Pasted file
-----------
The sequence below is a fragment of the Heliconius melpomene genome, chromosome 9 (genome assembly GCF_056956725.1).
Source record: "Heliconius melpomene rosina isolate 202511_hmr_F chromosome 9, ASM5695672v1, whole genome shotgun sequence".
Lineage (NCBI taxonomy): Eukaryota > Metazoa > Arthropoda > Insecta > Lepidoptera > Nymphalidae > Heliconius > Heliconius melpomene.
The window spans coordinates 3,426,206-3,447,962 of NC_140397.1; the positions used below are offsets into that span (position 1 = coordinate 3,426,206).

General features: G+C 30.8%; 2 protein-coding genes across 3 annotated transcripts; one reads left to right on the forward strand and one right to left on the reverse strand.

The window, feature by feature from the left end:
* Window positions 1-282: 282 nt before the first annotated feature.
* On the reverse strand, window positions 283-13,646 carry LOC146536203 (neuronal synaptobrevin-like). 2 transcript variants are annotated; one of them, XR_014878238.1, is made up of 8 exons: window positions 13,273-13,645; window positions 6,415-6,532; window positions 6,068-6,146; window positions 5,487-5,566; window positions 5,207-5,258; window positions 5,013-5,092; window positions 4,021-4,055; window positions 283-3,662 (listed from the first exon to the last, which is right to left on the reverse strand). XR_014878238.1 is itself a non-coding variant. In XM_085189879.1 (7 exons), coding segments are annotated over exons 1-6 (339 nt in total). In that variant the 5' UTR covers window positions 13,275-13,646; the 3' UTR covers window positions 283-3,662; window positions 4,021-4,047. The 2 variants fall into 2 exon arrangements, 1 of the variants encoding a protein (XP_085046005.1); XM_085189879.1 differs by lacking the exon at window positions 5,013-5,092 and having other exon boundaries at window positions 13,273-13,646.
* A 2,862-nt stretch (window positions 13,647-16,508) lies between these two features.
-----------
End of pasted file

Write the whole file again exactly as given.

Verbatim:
The sequence below is a fragment of the Heliconius melpomene genome, chromosome 9 (genome assembly GCF_056956725.1).
Source record: "Heliconius melpomene rosina isolate 202511_hmr_F chromosome 9, ASM5695672v1, whole genome shotgun sequence".
Lineage (NCBI taxonomy): Eukaryota > Metazoa > Arthropoda > Insecta > Lepidoptera > Nymphalidae > Heliconius > Heliconius melpomene.
The window spans coordinates 3,426,206-3,447,962 of NC_140397.1; the positions used below are offsets into that span (position 1 = coordinate 3,426,206).

General features: G+C 30.8%; 2 protein-coding genes across 3 annotated transcripts; one reads left to right on the forward strand and one right to left on the reverse strand.

The window, feature by feature from the left end:
* Window positions 1-282: 282 nt before the first annotated feature.
* On the reverse strand, window positions 283-13,646 carry LOC146536203 (neuronal synaptobrevin-like). 2 transcript variants are annotated; one of them, XR_014878238.1, is made up of 8 exons: window positions 13,273-13,645; window positions 6,415-6,532; window positions 6,068-6,146; window positions 5,487-5,566; window positions 5,207-5,258; window positions 5,013-5,092; window positions 4,021-4,055; window positions 283-3,662 (listed from the first exon to the last, which is right to left on the reverse strand). XR_014878238.1 is itself a non-coding variant. In XM_085189879.1 (7 exons), coding segments are annotated over exons 1-6 (339 nt in total). In that variant the 5' UTR covers window positions 13,275-13,646; the 3' UTR covers window positions 283-3,662; window positions 4,021-4,047. The 2 variants fall into 2 exon arrangements, 1 of the variants encoding a protein (XP_085046005.1); XM_085189879.1 differs by lacking the exon at window positions 5,013-5,092 and having other exon boundaries at window positions 13,273-13,646.
* A 2,862-nt stretch (window positions 13,647-16,508) lies between these two features.